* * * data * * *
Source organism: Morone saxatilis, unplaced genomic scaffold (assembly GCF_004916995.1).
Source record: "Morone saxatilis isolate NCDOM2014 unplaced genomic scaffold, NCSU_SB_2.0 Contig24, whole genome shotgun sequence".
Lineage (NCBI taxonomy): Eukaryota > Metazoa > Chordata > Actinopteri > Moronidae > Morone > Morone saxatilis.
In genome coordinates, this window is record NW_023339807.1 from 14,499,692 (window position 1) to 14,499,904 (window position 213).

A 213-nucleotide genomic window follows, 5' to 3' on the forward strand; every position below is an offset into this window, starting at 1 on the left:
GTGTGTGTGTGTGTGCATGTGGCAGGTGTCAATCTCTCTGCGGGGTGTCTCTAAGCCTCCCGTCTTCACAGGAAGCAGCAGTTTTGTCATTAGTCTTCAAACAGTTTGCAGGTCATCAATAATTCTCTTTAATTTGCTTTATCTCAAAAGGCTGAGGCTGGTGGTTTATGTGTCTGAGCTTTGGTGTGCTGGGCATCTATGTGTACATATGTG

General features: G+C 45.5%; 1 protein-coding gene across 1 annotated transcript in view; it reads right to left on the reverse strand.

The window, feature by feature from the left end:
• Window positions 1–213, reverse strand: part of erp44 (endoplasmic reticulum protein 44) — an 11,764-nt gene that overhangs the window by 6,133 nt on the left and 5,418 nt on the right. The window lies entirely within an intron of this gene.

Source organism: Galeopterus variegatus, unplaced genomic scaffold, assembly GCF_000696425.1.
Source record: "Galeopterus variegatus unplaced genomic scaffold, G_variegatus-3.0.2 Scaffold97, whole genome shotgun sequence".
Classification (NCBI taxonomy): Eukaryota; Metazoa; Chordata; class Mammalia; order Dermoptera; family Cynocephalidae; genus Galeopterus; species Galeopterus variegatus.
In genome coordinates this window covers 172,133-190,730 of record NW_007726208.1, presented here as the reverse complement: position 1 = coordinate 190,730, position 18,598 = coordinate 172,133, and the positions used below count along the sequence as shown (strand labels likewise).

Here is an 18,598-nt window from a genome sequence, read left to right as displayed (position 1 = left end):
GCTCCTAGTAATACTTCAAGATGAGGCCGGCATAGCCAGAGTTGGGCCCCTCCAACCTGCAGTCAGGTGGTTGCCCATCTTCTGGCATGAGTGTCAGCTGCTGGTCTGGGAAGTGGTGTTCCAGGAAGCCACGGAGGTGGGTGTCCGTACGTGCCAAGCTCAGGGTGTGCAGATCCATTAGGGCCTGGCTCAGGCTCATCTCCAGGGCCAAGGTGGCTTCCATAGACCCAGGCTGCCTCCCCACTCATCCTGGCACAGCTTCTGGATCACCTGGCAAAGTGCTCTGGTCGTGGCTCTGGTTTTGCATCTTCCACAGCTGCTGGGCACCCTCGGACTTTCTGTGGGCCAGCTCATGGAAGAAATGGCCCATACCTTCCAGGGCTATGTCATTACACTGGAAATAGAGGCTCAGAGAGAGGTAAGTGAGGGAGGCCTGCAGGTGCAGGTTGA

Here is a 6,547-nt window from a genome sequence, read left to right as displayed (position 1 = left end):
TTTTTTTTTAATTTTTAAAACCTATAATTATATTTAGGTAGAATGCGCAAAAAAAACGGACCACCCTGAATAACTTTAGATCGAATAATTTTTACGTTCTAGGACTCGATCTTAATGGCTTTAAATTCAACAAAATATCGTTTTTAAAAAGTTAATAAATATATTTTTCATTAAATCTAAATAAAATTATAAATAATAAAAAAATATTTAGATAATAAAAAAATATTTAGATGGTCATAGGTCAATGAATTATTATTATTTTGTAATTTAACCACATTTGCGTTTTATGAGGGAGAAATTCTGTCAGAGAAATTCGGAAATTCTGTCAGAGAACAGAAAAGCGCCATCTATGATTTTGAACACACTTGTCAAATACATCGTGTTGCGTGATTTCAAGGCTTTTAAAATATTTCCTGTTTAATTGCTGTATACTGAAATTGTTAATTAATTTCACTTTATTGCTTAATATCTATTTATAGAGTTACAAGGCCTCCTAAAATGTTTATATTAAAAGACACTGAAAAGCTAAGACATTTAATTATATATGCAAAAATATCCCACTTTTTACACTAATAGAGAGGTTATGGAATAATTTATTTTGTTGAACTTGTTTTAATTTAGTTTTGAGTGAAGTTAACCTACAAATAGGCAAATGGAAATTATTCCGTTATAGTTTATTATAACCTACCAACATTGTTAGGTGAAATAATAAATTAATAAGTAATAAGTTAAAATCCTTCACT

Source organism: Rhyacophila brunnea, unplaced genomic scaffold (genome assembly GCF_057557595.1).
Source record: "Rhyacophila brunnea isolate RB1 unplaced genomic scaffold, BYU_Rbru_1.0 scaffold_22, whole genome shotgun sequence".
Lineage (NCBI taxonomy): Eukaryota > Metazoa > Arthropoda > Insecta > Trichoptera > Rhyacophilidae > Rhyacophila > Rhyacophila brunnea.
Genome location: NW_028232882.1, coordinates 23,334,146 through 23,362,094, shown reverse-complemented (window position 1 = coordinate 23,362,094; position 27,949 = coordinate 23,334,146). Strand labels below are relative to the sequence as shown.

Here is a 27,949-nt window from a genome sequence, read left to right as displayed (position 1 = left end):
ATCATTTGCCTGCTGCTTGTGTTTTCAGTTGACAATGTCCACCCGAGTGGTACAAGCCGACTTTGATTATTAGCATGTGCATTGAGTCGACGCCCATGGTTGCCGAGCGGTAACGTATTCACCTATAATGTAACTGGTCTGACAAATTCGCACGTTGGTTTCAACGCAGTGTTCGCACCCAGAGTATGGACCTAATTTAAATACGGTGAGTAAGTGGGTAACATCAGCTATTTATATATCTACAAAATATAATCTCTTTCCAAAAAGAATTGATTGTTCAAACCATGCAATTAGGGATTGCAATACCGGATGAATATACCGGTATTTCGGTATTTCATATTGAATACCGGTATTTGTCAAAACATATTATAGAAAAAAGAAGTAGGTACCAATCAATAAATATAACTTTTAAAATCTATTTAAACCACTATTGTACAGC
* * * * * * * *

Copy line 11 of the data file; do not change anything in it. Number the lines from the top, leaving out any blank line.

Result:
Source record: "Galeopterus variegatus unplaced genomic scaffold, G_variegatus-3.0.2 Scaffold97, whole genome shotgun sequence".